POPE Francis should demand the resignation of Adelaide Archbishop Philip Wilson or sack him, say three Hunter people who played key roles in his conviction for concealing the child sex offences of priest Jim Fletcher.
Australia’s bishops should call for his resignation, said survivor advocates Peter Gogarty and Bob O’Toole outside Newcastle Courthouse on Tuesday after Wilson’s 12-month jail sentence, pending an assessment whether it can be served as home detention, made headlines around the world.
“If the archbishop doesn’t resign then the Catholic Church becomes a bigger laughing stock than it already is,” said Mr Gogarty, who was sexually abused by Fletcher.
“How on earth can somebody who’s been convicted of knowing that children were being abused by a Catholic priest remain a bishop? If the archbishop doesn’t resign the Pope needs to sack him. If the Pope won’t do it he becomes part of a laughing stock.”
Anthea Halpin, whose documents about another Hunter child sex offender priest, Denis McAlinden, were the starting point for a police investigation that eventually led to Wilson being charged, said Wilson should have resigned when he was convicted in May, and the Pope should have acted then.
Mrs Halpin said she was disappointed Wilson might serve his sentence in his sister’s home on the Central Coast rather than jail, but was happy that Newcastle magistrate Robert Stone rejected Wilson’s lawyer’s submission that a good behaviour bond was a suitable penalty.
Wilson, 67, was pale as he stood in a sixth floor Newcastle courtroom shortly after 10.40am on Tuesday to learn his sentence.
Magistrate Stone found Wilson’s primary motive for failing to tell police in 2004 about alleged offences by Fletcher in the 1970s was to protect the church, and he had shown no remorse or contrition.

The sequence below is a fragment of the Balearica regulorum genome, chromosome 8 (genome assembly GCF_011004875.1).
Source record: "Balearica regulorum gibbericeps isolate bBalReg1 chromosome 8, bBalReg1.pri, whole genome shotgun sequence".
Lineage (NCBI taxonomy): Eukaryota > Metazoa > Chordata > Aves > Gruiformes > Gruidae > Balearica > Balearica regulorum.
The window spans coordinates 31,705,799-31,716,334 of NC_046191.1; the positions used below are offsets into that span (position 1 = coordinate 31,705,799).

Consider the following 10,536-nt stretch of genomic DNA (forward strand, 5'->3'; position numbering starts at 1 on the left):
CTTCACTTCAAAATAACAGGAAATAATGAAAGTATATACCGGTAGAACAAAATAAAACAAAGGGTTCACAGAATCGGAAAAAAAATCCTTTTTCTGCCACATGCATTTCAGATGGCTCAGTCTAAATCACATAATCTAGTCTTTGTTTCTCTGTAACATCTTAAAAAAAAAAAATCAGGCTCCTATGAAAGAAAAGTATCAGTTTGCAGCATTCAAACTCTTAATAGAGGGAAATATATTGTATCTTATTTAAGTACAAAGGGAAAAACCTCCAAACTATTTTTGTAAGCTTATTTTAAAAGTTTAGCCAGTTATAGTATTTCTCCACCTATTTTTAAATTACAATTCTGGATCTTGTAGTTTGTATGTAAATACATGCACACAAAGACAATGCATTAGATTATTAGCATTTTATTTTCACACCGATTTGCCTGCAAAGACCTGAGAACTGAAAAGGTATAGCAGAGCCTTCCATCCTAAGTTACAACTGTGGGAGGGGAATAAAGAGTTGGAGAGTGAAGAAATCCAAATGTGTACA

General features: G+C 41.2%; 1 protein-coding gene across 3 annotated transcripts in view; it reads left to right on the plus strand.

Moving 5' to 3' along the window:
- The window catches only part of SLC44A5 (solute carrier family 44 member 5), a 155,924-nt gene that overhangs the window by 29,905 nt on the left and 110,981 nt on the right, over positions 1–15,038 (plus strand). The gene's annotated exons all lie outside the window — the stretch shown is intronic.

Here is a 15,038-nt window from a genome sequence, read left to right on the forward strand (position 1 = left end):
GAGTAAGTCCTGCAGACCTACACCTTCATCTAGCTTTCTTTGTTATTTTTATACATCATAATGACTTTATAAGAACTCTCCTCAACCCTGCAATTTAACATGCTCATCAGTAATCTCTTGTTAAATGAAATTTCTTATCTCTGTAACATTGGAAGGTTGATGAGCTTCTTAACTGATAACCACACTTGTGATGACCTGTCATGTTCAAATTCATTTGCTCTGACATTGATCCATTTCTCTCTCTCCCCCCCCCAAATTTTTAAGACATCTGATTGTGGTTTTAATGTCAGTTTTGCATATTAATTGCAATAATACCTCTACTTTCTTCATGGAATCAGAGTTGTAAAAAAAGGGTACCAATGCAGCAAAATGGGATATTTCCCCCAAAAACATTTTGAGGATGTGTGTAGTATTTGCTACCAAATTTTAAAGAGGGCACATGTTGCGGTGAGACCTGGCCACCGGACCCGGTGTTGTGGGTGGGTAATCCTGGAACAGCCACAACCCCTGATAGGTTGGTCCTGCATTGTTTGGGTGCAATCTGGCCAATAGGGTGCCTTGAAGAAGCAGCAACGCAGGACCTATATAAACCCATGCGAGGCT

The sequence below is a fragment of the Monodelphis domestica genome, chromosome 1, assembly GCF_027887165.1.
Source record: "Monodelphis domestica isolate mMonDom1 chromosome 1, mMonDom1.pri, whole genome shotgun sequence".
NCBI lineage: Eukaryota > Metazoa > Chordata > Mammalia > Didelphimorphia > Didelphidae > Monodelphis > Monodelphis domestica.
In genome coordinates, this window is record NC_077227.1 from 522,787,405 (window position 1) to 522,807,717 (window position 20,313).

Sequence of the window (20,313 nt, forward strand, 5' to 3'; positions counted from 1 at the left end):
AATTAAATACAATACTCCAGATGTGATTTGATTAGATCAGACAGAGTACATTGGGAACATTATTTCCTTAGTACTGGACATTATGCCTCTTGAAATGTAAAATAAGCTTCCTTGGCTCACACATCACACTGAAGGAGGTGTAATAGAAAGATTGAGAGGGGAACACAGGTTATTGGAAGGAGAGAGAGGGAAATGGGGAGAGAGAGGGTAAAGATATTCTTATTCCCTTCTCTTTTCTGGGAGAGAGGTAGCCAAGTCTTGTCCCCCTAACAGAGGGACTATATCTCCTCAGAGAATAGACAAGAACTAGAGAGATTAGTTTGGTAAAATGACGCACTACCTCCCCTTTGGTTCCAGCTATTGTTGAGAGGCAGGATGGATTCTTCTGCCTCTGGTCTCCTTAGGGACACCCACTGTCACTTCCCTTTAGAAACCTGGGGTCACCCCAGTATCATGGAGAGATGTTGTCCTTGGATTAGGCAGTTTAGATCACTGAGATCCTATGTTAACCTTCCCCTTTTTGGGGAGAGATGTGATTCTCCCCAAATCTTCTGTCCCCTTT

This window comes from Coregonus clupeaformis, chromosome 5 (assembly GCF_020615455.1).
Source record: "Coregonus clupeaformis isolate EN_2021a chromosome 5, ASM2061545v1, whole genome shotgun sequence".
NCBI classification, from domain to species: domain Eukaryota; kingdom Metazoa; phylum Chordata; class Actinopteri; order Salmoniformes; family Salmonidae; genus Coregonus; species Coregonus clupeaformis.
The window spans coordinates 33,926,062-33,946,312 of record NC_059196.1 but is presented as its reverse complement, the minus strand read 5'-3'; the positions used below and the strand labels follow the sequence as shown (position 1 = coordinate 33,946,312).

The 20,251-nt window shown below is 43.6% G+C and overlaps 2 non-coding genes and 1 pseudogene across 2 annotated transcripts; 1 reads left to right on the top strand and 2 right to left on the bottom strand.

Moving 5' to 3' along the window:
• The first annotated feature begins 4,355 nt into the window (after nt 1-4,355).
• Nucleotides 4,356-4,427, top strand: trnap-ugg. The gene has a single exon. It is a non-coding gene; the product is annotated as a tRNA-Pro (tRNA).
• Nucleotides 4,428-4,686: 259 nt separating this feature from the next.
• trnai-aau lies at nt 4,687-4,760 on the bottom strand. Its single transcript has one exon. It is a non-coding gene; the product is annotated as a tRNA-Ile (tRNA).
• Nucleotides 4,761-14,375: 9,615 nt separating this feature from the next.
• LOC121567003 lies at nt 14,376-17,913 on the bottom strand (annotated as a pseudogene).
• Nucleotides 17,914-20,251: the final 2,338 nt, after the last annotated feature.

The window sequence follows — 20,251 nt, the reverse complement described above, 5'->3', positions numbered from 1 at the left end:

Mr Stone said he was “firmly of the opinion that a sentence of imprisonment is the only appropriate sentence”, after acknowledging the “public outcry and outrage over what has transpired by way of abuse and concealment, not only by the Catholic Church, but other major religious organisations and other associations”.
The extent of child sexual abuse and its concealment “affects the fabric of our society and we are all the poorer for what has occurred”, Mr Stone said.
“The whole of the community is devastated in so many ways by the decades of abuse and its concealment by people they trusted and respected.
“Those who conceal abuse and shield perpetrators from accountability… are demonstrating that you are placing the needs of the perpetrator as a higher priority over the needs of victims and their families,” Mr Stone said.
“In this case the offender is a senior figure in one of the most respected institutions in our society. What has occurred is the infliction of gross acts of sexual abuse on people who were young, defenceless and vulnerable, committed for sexual gratification.”
People of “simple faith” who respected and trusted their local parish priest were “betrayed most callously and cruelly… not only by the perpetrator but, as in this case, by those who knew and concealed it”.
Maitland-Newcastle Catholic Bishop Bill Wright said the Cessnock-born archbishop’s conviction was a “source of great grief and shock to the Catholic community here” and was also a deep shock to him personally.